Introduction to composite materials


For several years now, a new category of materials featuring extraordinary characteristics has jumped to the forefront. They are composites, consisting of a matrix and a series of reinforcements embedded into it. The two components, chemically distinct and insoluble each other, are so mechanically bound to form a single structure. Reinforcements, with excellent mechanical characteristics, have the function of bearing stresses, providing the necessary strength, while the matrix keeps the same reinforcements in position, protects them, distributes stresses (essential function) and prevents compression deformations.

Composite materials can be of different types, depending on the matrix used, on the type and sizes of reinforcements. The latter can be constituted by particles (powders, grains or whiskers), by short or long fibres, often bound to form a fabric. The discovery of the impressive characteristics of the latter has led to the development of composite materials in mechanical field and has induced companies and research institutes to study and to develop fibres provided with more and more advantageous properties.B0026P 0239

Some remarks are necessary before examining the situation in detail. First of all, it is not true that the tensile strength of fibres is higher than steel’s. The latter, if in the form of extremely thin wires, can exceed 3500 MPa, an analogue value to aramid fibres’ and higher than carbon fibres’. The best alloyed steels, in the shapes commonly used in mechanical ambit, that is to say in bars, sheets etc… do not generally overcome 1400 MPa and special ones (like maraging) reach about 2000. It is not surprising. We have just to consider the mechanical properties of the “massive” glass, when it is not in the fibre form, and the ones that it features when produced with processes that determine the formation of subtle yarns.

The materials that we are treating have very low density: we range from about 2.5 kg/dm3 for glass fibres to something like 1.75-2.10 kg/dm3 for carbon ones. Aramid fibres even reach a record value, slightly inferior to 1.50 kg/dm3.  The fibre diameter is very important for the tensile strength. To have an idea of how much the latter can vary, just consider that if, with a determinate type of carbon fibre, the diameter decreases from 12 microns to 7 microns, the strength rises by over 80%.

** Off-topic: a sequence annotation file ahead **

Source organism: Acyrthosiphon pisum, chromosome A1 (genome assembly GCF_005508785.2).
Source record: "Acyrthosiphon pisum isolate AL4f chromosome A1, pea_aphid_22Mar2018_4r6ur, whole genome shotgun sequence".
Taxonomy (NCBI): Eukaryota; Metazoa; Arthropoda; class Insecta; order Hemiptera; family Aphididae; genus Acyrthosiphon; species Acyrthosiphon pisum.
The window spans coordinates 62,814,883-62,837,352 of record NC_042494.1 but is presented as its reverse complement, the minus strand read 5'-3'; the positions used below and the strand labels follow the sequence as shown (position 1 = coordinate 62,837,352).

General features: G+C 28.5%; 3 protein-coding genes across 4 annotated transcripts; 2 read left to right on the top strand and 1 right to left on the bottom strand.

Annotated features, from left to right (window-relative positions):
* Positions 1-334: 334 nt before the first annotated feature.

Concerning the characteristics of the various fibres, available by consulting various sources, not infrequently data are quite discordant. The references to some of them, for instance, are quite generic. When we talk about aramid fibres, what do we mean exactly? The most famous is kevlar (name registered by DuPont), but in that case is it 29, 49 or still another? There are several types of carbon fibres and, besides, their specifications can vary even a lot, depending on the “precursor” used to produce them. Moreover, in the light of what above said, it would be necessary to know what diameter have the fibres at stake. Therefore, the data concerning the various fibres and referring to the tensile strength reported on different texts, should not be considered as rigorous numeric values but as useful reference. Averaging the values reported by different sources, the tensile strength of the E-glass fibre (cheaper and more diffused) is in the order of 3400 MPa, that of the S-glass fibre is even exceptional, with around 4400 MPa. Aramid fibres approach 3600 MPa (Kevlar 49). Carbon fibres reach lower values: high-module ones (HM) feature 2300 MPa approximately, while high-strength ones achieve around 2800-3000 MPa. It is worth reminding here that, as already said, what more matters, at least for the vast majority of applications, is the tensile strength to density ratio. And then, in the comparison with metal materials, issues change …

An essential characteristic is the module of elasticity and here the discrepancies among different sources are
generally modest. Concerning E-glass fibres, the module is in the order of 70 GPa (like aluminium alloys) and for S-fibres we rise to about 85 GPa. Aramid fibres approach 125-130 GPa while HT carbon fibres feature about 220 GPa (more or less like steel) and HM even 380-400, value that is exceeded by the VHM version of these fibres. Another important property, which notably shares in describing the behaviour of the material under stress, is the percentage elongation; in this case, it is always very modest. In other words, our fibres are not ductile materials. Aramids reach about 2.5%, but for HT carbon fibres we speak of 1.4% and even of 0.6% only for HM.

It is important to bear in mind that the characteristics of composite materials do not certainly correspond to those of the fibres used to make them! We are dealing in fact with the results of the two contributions respectively provided by reinforcements and matrix.